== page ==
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Harmonix: Games can help people to understand music "from the inside"

Chris Foster believes that interactivity offers an insight into the mind of the artist

Harmonix' Director of Design has told GamesIndustry.biz that he believes the interactivity found in titles such as Guitar Hero and Rock Band enable players to get closer to music tracks than they would by simply listening alone.

Chris Foster, who is a musician himself and formed a company band on joining Harmonix two years ago, feels that it's possible for gamers to get an insight into the mind of the artist.

"What I found interesting as a musician is that when you play the songs, from the simple art of the note patterns following the music and when you hear the occasion notes drop out, you're actually sort of understanding the music from the inside.

"It's not talked about a lot in terms of the games, but you're experiencing the music like you can't in any other way - you're given these breadcrumbs into the composition itself, into the skill of the individual artist, that I just think is a wonderful opportunity.

"And I suspect some musicians actually see it that way - it's not just putting the package out there, you're actually letting people appreciate their contributions to the song I guess."

What's more, he believes that people coming to games with one set of favourite bands are being exposed - and enjoying - types of music they wouldn't have normally considered.

"I wonder if it creates a deeper emotional bond," he mused at the recent GDC Paris event. "You're right, in the same time frame it's much more intense. I think it helps people to love the music.

"You can see it in the forums, people are asking why they'd play this old classic rock song, it's not their thing. But then you see people with lists of 30 bands that they now listen to thanks to playing Rock Band - you just earn, or learn, an appreciation of these things."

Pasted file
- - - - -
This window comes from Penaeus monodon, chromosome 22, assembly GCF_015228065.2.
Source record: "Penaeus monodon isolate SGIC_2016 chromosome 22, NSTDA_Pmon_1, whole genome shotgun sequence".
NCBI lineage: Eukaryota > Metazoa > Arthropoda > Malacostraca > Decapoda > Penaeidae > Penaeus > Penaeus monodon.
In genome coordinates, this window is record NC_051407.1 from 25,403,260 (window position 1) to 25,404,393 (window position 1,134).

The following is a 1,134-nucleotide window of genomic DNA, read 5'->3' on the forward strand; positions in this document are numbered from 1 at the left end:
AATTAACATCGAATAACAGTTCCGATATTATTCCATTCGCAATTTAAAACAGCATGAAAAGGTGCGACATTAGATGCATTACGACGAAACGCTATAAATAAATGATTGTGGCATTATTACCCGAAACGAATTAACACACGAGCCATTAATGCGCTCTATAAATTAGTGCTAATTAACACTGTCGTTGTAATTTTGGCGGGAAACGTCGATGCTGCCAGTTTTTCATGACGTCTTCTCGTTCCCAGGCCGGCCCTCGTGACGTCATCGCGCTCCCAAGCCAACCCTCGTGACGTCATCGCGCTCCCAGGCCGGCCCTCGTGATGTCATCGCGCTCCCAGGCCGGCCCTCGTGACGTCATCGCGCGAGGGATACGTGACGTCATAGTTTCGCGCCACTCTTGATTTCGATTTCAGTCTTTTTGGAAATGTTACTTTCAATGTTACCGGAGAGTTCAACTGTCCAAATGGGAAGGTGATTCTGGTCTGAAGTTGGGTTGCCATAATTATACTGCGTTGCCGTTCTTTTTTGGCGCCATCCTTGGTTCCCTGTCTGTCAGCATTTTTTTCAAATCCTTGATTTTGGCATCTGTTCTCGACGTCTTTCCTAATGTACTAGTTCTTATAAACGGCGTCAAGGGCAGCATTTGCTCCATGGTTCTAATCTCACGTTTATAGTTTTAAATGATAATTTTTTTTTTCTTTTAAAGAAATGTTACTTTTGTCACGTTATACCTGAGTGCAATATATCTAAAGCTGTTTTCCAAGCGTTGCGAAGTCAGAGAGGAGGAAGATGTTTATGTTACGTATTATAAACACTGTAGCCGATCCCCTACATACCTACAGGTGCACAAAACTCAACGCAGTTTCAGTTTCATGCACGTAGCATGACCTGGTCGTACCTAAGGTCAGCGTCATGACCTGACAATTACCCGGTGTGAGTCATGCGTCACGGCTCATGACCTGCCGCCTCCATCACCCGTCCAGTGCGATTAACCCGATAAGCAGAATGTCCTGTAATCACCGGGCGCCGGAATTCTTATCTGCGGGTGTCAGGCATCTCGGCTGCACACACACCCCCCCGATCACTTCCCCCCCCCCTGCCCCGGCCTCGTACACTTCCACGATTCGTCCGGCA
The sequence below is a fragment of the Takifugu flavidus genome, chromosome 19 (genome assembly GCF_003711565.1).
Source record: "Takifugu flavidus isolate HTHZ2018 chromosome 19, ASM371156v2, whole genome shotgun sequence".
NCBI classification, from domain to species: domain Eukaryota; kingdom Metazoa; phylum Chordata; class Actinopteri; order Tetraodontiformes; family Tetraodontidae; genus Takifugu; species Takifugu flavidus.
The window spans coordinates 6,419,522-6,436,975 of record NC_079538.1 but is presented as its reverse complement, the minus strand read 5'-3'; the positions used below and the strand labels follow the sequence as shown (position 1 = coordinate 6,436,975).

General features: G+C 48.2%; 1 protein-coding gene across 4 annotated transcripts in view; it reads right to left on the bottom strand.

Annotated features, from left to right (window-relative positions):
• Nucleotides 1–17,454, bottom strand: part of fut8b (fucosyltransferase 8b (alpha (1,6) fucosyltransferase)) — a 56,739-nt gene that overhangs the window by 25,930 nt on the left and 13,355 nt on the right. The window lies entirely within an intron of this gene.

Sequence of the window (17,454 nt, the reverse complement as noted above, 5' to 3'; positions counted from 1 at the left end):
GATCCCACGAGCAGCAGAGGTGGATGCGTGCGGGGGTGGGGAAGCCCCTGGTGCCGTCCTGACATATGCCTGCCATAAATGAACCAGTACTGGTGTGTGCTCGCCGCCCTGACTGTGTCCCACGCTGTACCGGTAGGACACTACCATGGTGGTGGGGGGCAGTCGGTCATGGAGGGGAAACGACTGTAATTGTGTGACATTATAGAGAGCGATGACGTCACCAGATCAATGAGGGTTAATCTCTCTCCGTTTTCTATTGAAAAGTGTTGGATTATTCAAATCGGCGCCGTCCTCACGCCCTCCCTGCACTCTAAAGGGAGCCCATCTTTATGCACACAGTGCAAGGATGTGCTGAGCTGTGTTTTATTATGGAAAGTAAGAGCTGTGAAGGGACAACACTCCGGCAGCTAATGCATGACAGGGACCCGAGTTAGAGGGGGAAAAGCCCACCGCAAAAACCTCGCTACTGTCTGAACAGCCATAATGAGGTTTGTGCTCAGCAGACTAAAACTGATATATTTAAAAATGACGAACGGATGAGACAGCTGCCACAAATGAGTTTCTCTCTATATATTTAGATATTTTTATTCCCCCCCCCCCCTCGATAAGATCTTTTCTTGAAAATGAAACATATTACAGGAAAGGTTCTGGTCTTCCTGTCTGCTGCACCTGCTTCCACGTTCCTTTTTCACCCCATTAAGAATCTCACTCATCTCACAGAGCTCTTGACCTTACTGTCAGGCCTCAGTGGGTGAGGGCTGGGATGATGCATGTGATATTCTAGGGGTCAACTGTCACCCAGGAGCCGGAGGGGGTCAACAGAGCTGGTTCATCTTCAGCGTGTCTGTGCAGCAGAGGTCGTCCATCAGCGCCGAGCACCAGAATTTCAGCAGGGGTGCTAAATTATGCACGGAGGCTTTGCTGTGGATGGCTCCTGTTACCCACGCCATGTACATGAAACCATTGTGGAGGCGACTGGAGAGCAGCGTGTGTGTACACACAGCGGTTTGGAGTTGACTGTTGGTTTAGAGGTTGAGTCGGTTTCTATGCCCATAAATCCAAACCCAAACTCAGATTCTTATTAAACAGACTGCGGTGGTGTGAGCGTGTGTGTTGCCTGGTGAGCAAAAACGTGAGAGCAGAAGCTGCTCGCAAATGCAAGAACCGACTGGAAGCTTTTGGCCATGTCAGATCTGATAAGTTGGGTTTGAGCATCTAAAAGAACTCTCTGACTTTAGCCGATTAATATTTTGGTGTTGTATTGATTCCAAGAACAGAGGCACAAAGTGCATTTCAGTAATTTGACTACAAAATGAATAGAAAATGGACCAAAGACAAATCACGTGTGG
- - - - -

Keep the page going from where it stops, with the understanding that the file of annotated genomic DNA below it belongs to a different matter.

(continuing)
And he also revealed that he'd like to see more benefit to consumers through greater compatibility of music title peripherals which are threatening to overrun people's lives.

"I think it would be interesting to see with each generation of games - as much as developers allow compatibility across titles, and backwards compatibility - you have a lot of potential for people to be able to take on new experiences with their hardware," he said.

"I have limits in my living room of how much plastic I will leave in there, and so I really hope we get to a place where there's a certain stability in at least the core functionality. We have instruments other people can use and I'd love to see something like an Xbox Live Arcade game that uses a guitar controller, or the drums, for another experience.

"And really make it so that it's less about getting that new shipping crate of peripherals, and more about maybe taking the old guitar out to do this new thing, and play these new songs," he added.

Harmonix has a compelling track record in the music titles genre, with first Guitar Hero and now Rock Band launching lucrative, best-selling franchises.

Our complete interview with Chris Foster is now online.

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